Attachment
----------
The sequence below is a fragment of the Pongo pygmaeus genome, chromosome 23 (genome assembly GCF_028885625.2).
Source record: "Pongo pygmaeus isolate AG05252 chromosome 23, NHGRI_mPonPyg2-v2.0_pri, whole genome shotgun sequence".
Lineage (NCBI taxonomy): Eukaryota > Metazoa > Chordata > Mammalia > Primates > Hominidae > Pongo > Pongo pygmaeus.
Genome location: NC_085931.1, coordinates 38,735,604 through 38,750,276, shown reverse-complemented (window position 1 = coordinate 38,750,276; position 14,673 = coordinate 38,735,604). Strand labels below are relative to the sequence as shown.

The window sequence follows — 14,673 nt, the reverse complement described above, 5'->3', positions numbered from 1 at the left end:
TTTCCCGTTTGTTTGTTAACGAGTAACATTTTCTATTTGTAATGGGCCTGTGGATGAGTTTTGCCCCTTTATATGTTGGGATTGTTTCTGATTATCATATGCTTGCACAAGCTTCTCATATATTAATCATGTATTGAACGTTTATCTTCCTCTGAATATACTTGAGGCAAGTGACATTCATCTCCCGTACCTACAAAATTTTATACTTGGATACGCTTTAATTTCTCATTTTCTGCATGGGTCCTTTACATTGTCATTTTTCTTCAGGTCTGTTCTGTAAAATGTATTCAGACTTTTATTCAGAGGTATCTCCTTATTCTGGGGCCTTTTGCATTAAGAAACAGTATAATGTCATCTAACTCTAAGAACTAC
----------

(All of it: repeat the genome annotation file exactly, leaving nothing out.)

The sequence below is a fragment of the Pongo pygmaeus genome, chromosome 23 (genome assembly GCF_028885625.2).
Source record: "Pongo pygmaeus isolate AG05252 chromosome 23, NHGRI_mPonPyg2-v2.0_pri, whole genome shotgun sequence".
Lineage (NCBI taxonomy): Eukaryota > Metazoa > Chordata > Mammalia > Primates > Hominidae > Pongo > Pongo pygmaeus.
Genome location: NC_085931.1, coordinates 38,735,604 through 38,750,276, shown reverse-complemented (window position 1 = coordinate 38,750,276; position 14,673 = coordinate 38,735,604). Strand labels below are relative to the sequence as shown.

The window sequence follows — 14,673 nt, the reverse complement described above, 5'->3', positions numbered from 1 at the left end:
TTTCCCGTTTGTTTGTTAACGAGTAACATTTTCTATTTGTAATGGGCCTGTGGATGAGTTTTGCCCCTTTATATGTTGGGATTGTTTCTGATTATCATATGCTTGCACAAGCTTCTCATATATTAATCATGTATTGAACGTTTATCTTCCTCTGAATATACTTGAGGCAAGTGACATTCATCTCCCGTACCTACAAAATTTTATACTTGGATACGCTTTAATTTCTCATTTTCTGCATGGGTCCTTTACATTGTCATTTTTCTTCAGGTCTGTTCTGTAAAATGTATTCAGACTTTTATTCAGAGGTATCTCCTTATTCTGGGGCCTTTTGCATTAAGAAACAGTATAATGTCATCTAACTCTAAGAACTAC